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What You Need to Know About Counting Calories

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Fitness Editor
Julia is a qualified fitness trainer. She writes our articles about nutrition and fitness. She also makes free workout plans for our site.

If you listen to the diet industry, you’ve surely heard that counting calories is critical for hitting your muscle building and weight loss goals. But the truth is that it isn’t so cut and dry. We break down what the science says about the pros and cons of calorie counting in this article. 

What are calories?

Calories are the unit of measurement for thermal energy. Our bodies need 1 calorie to heat 1 liter of water by 1° C. It’s this process that provides our bodies with energy.

Basically, the calorie content of a food is the amount of energy it will give you. The calories we consume are converted into energy and used for vital organic processes, like breathing or keeping our hearts running. We need calories to do everything from working out to making coffee.

While excess calories are stored as fat, not eating enough calories will cause the body to draw on its energy reserves from carbohydrates. If you don’t eat enough regularly, your body will eventually begin breaking down the protein in your muscles for energy.

How Many Calories Do We Need?

The answer to this question varies from person to person and depends on factors like age, height, body weight, and gender. The amount you eat will depend on your individual metabolism and the goals you’re trying to reach.

Your caloric needs are based on basal metabolic rate (BMR), energy expenditure, and dietary thermogenesis. In order to lose weight, you need to consume fewer calories than you burn. This is called a calorie deficit. On the other hand, you need to consume more calories to build muscle mass.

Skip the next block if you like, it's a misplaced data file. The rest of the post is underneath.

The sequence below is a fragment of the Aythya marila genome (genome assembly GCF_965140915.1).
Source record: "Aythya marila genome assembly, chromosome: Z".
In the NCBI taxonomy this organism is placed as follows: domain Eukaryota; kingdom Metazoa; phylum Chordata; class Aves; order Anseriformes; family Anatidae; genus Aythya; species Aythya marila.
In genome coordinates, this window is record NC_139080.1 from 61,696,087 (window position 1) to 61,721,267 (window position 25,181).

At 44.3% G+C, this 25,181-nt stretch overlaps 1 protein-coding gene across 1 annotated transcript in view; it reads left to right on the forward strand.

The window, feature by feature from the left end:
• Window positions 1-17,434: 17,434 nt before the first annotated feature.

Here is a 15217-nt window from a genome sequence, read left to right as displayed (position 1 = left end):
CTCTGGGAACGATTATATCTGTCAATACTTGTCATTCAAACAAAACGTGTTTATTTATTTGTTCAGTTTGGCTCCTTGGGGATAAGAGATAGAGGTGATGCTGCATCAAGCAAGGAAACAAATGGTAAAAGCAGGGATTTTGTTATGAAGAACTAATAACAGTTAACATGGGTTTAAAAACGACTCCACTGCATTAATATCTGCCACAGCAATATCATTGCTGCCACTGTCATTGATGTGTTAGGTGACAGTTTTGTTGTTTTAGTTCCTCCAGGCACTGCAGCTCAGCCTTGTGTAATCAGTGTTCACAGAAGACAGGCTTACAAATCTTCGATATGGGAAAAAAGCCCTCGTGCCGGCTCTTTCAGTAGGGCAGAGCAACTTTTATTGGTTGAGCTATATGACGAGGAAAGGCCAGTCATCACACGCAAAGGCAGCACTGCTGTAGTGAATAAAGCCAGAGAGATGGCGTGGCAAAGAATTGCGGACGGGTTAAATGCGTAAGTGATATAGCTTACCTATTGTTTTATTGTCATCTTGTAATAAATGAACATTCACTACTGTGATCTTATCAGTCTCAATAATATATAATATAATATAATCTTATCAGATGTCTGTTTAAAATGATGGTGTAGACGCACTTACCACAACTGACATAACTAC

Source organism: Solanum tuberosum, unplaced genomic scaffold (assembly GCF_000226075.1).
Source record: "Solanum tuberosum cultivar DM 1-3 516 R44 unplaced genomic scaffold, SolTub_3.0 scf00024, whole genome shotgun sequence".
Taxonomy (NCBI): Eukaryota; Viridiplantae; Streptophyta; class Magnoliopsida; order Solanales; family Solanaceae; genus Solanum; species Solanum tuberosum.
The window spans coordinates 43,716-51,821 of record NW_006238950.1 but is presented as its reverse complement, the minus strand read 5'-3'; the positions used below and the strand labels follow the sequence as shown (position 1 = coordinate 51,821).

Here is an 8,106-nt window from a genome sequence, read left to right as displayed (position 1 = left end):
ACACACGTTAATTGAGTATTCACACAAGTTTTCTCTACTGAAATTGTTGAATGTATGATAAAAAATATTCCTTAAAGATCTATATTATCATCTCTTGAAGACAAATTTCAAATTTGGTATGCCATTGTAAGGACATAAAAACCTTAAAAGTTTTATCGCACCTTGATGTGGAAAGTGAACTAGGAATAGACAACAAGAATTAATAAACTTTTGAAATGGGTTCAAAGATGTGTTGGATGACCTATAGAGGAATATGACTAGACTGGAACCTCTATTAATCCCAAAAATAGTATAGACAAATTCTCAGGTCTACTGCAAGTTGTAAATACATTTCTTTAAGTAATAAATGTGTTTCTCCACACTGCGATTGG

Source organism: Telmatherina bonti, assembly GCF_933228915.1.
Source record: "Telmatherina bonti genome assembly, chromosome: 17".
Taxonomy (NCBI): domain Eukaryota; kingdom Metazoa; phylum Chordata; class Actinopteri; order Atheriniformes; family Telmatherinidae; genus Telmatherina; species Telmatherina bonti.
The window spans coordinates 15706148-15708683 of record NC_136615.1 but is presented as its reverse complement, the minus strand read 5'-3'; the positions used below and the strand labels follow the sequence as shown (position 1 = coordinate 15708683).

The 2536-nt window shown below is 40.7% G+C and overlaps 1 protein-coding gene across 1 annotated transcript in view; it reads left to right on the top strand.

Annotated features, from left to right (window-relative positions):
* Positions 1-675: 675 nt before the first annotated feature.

That’s not a free pass to cut or add as many calories as you like. In fact, it can be dangerous to cut more than 300 to 500 calories per day. Doing so can destabilize your metabolism and make you more likely to experience the yo-yo effect.

On top of that, not all calories are the same. Some contain a wide array of macro- and micronutrients, while others may be little more than lots of added sugar. You’ll feel better after eating 1,000 calories of veggies and nuts than you will after 1,000 calories of potato chips because they contain the fiber, protein, and complex carbs you need to feel satisfied.

Fortunately, you don’t have to give anything up to reach your goals. It’s all about balance and moderation. Our Shape Guide and Muscle Guide provide you with all the tools you need to get started, including a 12-week workout and meal plan and plenty of tips to help you reach your goals.

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The Different Methods of Counting Calories

In principle, counting calories can be a useful way to reach your physical goals. Before we get into the advantages and disadvantages, keep reading to find out exactly how these calculations work.

No. 1: Counting Calories with an App